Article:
Is there a system-independent way of checking if hyperthreading is enabled?

Is there a system-independent way of checking if hyperthreading is enabled?


I need to check from within an application if hyperthreading is enabled. The CPUID instruction on Intel CPUs will return a wrong number of threads if hyperthreading is disabled (AMD does not have this problem). The only method I can find is to compare the number of threads reported by CPUID with the number of threads reported by the operating system. This method will not work if there are multiple CPU chips on the computer. Please provide a better method (other than running tests in all threads). The method must work in all operating systems.

My test code is at https://github.com/vectorclass/add-on/blob/master/physical_processors/ph...

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Agner,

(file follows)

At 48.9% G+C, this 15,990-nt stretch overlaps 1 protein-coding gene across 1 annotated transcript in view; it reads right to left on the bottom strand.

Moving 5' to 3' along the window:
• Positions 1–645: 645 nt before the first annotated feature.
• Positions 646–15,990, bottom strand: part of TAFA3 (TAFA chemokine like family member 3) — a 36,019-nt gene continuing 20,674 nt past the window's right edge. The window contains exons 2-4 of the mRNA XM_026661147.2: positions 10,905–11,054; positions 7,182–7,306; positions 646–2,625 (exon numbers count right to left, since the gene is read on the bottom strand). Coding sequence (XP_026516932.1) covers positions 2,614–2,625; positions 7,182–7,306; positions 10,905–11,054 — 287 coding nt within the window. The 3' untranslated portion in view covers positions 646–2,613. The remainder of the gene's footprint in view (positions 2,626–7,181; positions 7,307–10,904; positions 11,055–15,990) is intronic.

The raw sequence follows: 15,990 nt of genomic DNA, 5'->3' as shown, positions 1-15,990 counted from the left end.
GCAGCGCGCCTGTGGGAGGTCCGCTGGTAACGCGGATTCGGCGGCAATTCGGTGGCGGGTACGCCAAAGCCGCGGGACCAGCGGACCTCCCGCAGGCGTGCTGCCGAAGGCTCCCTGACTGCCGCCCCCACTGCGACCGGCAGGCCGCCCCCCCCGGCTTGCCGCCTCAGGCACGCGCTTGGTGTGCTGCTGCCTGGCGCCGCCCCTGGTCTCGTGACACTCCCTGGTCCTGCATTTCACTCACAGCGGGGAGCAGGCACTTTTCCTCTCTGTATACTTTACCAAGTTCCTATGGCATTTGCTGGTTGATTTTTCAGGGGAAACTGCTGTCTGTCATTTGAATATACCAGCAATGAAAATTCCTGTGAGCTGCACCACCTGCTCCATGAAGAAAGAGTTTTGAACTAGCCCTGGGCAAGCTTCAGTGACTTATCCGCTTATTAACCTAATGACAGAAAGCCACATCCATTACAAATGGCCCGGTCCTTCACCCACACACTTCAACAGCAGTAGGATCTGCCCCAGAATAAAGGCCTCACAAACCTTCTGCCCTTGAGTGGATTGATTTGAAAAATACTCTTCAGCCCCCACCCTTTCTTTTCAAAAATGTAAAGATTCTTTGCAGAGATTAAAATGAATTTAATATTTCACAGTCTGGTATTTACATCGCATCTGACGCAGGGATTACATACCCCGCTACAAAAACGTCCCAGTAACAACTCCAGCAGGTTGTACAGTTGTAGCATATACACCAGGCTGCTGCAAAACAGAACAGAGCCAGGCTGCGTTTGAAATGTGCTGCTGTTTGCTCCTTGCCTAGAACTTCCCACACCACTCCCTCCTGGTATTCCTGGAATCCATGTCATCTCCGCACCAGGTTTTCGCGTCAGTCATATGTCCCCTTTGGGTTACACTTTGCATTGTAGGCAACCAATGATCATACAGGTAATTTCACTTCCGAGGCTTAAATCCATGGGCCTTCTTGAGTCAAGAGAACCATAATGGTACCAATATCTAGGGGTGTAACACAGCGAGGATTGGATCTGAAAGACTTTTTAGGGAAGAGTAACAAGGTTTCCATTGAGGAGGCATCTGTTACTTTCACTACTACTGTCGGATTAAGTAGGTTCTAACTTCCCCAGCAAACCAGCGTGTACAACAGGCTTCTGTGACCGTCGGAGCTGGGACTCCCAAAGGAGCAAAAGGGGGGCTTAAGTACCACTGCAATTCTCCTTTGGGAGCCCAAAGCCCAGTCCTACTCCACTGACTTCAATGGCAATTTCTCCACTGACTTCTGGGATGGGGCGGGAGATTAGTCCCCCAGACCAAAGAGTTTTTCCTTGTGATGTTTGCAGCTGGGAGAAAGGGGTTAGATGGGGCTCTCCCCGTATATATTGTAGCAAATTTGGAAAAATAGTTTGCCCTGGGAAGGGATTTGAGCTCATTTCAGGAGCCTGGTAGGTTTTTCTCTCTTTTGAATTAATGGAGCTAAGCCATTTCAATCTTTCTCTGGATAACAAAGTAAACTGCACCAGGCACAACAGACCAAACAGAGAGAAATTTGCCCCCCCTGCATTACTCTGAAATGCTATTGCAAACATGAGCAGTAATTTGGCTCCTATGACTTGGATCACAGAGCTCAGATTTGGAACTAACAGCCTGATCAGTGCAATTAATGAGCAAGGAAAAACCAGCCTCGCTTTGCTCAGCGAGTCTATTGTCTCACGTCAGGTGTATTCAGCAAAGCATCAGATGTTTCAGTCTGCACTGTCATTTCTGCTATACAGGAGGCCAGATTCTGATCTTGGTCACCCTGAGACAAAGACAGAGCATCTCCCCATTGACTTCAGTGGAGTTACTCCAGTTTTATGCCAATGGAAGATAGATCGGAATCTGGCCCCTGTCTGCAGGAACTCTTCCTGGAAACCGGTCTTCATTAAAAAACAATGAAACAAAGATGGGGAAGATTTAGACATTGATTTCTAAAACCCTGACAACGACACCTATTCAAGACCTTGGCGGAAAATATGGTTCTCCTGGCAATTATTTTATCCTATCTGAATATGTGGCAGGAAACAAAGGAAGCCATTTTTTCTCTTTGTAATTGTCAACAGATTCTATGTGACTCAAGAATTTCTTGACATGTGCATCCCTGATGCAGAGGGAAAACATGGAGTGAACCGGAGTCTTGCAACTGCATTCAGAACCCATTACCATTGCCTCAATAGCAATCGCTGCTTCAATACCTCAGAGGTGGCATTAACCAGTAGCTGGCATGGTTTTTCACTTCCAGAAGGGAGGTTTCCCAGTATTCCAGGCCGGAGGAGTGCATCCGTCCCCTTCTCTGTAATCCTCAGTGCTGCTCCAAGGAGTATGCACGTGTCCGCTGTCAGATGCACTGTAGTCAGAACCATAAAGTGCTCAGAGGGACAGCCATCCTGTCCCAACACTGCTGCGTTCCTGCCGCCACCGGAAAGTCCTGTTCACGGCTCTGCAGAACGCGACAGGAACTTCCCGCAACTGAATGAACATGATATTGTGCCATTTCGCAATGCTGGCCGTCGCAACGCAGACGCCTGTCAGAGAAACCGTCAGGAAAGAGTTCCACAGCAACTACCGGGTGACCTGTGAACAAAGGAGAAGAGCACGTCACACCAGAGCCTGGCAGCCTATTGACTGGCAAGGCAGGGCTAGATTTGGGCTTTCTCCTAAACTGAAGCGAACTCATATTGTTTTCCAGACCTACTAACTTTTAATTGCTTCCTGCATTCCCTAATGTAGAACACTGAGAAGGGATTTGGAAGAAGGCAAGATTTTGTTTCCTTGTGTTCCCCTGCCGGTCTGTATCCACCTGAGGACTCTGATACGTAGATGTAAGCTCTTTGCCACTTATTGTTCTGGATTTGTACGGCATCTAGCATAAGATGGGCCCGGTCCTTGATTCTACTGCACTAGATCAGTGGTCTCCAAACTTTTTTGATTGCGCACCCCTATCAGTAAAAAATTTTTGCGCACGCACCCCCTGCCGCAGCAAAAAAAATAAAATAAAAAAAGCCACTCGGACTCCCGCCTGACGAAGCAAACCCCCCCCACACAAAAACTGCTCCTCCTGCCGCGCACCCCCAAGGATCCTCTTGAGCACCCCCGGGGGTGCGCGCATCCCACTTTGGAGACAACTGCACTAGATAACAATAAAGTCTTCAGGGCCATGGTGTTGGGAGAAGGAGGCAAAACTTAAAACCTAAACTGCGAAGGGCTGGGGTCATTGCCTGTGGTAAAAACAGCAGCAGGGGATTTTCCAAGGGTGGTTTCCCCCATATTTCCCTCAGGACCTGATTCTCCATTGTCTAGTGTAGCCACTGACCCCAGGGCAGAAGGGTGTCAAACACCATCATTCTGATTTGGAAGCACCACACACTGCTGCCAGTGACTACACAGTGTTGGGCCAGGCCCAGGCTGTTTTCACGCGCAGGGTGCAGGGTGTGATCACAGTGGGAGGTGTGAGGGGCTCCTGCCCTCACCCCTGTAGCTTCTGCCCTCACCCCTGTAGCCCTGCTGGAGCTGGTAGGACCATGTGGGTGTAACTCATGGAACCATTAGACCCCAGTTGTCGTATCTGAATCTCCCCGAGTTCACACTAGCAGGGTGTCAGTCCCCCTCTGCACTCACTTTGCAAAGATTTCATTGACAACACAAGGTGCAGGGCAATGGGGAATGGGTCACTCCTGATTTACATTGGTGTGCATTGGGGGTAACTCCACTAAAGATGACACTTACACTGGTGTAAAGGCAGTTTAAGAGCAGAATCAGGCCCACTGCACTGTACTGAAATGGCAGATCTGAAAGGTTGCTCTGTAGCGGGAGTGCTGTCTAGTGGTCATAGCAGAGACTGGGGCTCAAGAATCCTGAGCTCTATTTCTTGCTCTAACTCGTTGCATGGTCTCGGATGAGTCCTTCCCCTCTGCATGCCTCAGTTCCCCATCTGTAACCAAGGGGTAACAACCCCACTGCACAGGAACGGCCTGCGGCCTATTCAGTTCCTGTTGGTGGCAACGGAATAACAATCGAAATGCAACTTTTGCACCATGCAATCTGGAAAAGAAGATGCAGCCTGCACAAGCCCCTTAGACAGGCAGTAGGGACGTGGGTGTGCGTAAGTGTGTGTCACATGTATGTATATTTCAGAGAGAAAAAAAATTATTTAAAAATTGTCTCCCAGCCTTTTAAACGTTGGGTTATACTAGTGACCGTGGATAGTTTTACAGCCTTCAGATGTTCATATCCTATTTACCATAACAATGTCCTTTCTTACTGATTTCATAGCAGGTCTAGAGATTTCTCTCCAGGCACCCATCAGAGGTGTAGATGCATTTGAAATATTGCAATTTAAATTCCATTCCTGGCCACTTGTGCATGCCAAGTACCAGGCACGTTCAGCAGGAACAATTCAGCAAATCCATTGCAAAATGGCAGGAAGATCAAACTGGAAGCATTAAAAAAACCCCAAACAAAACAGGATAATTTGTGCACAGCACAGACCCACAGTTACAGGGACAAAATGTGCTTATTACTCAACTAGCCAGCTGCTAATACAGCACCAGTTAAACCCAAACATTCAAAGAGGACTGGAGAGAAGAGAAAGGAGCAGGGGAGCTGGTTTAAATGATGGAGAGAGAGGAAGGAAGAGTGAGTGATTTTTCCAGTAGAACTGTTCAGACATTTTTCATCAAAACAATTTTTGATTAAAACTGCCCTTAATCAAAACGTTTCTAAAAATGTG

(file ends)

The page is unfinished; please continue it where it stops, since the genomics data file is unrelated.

You should be able to do this using CPUID to check the L1 cache associativity. IOW using affinity pinning and count the number of threads sharing an L1. As to the number of logical processors you need to run the tests on, this will depend on how the O/S sets up the logical processor to physical processor mapping.

Jim Dempsey


Best Reply

Although I have often asked the same question, I wonder if the answer depends on what you are going to do with the information?    My interpretation of the CPUID leaf 0x0b information is that it is not so much "wrong" as reporting what the hardware is capable of supporting.  Either the BIOS or a hypervisor can control what is available to the OS, and it is not clear that it makes sense for the hardware to reflect such restrictions. (I would certainly like to have "real" topology information -- including the physical location of each logical processor and each cache slice on the die -- but Intel seems committed to hiding that information behind at least one layer of undocumented re-mapping....)